In one of the early scenes of Bro', the main character, Johnny (played by Will Chavez) goes with his new friend, Jesse (played by Beau Manley, a former member of Metal Mulisha) to a party out in the Inland Empire, where we meet Jesse's friend and fellow dirt bike rider, Rudy (played by Colin "Scummy" Morrison of Metal Mulisha) I was blown away. I've partied in Riverside, at houses like that, with people like that. A few minutes later, Johnny watches as Jesse and Rudy beat up and kick out a few other people who came to the party for being posers. I almost laughed out loud, because I had seen something like that happen a dozen times at some of the parties I'd been at. 

Johnny's story is the primary component of Bro'. He's a college kid growing up in Burbank, working at a gym, and that's about all you find out about him, aside from the fact he lives with his mom in the suburbs. He could be anybody.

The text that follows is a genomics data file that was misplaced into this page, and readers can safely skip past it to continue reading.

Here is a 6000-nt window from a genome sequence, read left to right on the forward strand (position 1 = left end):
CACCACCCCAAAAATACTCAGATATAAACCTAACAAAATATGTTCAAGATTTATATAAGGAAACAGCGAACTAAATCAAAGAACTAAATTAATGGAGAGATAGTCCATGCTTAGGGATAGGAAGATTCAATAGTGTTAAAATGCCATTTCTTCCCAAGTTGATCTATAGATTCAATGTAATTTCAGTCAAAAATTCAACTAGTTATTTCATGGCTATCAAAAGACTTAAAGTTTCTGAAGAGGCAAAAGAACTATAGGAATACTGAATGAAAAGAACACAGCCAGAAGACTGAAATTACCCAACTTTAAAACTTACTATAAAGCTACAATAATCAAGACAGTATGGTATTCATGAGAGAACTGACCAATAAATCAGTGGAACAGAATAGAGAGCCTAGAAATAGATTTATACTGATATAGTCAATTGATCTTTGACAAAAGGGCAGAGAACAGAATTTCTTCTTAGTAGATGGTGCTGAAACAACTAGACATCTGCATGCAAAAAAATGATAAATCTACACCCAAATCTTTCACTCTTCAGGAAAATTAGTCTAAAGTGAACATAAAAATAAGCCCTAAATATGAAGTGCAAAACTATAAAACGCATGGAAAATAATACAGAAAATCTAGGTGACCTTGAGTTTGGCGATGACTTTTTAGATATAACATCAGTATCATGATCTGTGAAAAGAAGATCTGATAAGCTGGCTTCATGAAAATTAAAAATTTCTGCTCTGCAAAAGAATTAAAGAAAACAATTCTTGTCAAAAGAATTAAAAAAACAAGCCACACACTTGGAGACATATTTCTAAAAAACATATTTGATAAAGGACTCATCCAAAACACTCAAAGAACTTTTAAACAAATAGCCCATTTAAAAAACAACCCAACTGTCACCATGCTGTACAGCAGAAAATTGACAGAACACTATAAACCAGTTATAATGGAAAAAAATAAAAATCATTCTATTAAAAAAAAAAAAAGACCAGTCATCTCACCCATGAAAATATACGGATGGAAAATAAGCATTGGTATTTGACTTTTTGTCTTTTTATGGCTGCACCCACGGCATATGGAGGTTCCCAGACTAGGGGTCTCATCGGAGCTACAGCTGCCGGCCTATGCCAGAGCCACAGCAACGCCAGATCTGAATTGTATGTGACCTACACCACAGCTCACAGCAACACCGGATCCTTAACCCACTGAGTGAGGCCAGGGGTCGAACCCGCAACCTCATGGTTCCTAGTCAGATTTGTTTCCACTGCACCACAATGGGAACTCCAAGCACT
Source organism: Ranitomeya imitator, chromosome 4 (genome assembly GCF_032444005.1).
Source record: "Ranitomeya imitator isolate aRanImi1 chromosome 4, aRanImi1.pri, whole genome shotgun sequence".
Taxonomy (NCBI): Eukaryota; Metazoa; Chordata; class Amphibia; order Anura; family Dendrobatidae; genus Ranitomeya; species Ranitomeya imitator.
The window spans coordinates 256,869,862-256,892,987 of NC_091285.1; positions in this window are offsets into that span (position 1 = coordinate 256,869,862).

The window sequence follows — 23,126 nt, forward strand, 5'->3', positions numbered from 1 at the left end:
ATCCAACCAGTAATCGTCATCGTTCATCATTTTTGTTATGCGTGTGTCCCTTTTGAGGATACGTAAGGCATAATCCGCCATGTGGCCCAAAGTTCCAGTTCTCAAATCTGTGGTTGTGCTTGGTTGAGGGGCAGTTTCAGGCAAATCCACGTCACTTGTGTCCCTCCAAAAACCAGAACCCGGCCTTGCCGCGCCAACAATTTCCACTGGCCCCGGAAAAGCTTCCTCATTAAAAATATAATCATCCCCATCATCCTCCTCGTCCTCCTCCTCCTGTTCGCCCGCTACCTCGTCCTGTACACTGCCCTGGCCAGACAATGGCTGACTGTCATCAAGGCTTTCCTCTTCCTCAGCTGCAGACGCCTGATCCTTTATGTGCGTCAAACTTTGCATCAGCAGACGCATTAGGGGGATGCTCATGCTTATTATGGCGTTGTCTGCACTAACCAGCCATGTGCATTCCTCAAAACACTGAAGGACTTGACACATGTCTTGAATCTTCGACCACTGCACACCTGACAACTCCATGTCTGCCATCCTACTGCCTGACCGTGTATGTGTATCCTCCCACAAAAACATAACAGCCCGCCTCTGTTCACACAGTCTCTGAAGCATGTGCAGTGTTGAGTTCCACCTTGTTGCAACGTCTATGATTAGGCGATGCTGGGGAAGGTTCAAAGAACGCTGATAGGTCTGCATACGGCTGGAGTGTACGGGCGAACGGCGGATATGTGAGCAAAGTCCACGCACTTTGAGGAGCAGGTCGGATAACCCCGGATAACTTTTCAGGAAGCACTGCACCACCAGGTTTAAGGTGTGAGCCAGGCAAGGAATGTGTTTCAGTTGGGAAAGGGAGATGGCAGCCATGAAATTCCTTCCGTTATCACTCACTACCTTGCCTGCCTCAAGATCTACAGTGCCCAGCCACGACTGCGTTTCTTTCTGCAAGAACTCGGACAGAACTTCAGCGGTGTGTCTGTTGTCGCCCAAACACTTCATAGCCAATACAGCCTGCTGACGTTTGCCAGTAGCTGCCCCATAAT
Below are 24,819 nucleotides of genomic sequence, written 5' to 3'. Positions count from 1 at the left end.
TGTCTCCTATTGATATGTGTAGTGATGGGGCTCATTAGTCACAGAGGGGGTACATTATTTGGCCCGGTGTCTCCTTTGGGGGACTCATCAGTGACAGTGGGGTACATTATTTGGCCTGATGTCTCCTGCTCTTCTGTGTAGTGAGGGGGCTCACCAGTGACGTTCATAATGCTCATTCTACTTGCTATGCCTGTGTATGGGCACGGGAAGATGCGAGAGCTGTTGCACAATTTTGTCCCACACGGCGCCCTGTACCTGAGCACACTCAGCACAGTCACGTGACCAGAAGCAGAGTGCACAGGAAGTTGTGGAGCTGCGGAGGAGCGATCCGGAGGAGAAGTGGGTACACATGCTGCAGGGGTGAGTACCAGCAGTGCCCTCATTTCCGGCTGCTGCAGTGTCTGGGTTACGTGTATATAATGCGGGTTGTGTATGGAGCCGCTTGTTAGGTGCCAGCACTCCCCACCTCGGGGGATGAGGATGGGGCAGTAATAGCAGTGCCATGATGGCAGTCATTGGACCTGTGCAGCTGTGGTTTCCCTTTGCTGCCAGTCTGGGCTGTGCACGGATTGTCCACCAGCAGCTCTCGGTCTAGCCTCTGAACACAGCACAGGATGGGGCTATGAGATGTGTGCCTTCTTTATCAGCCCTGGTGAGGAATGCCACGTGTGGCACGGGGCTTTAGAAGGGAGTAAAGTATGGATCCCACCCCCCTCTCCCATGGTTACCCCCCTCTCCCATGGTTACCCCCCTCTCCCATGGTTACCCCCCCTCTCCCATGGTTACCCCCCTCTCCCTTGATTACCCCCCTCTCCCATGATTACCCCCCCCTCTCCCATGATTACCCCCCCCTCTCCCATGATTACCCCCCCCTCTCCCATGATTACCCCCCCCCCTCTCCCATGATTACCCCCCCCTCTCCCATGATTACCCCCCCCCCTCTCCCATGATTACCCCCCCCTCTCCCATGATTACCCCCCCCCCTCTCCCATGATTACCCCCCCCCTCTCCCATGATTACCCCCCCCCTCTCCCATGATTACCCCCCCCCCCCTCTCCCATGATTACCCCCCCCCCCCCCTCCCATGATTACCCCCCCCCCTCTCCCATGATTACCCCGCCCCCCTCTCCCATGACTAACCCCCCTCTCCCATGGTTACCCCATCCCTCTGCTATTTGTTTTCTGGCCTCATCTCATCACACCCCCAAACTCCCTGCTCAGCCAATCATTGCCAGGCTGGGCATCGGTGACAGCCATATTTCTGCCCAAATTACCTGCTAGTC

Will Chavez, Colin "Scummy" Morrison and Rebekah Graf  in Bro'

Johnny picks up on Jesse's sister, goes to her house, meets Jesse, and the story begins. You can't blame Johnny for hanging out with Jesse. Compared to him, Johnny is dull, more mainstream than anything else. That's the point of any coming-of-age drama, though. Oliver Twist, the central protagonist of Oliver Twist, is a nice kid, but he's also a fucking bore. He really doesn't get interesting until he meets the Artful Dodger, a criminal operating in London that provides the nice kid with the reason to rock the streets living a life of crime.

Jesse is the Artful Dodger. He drives a lifted truck, races dirt bikes, is covered in tattoos and seems to run the show. He smokes weed, parties, sells cocaine and buys firearms. He's a badass. Of course Johnny wants to hang out with Jesse and his partner-in-crime, Rudy. The parties alone are worth the two-hour jaunt down the 210E from Burbank, where Jesse just points to a pretty girl and just about commands her to have sex with Johnny. Damn, G, you sure roll funky.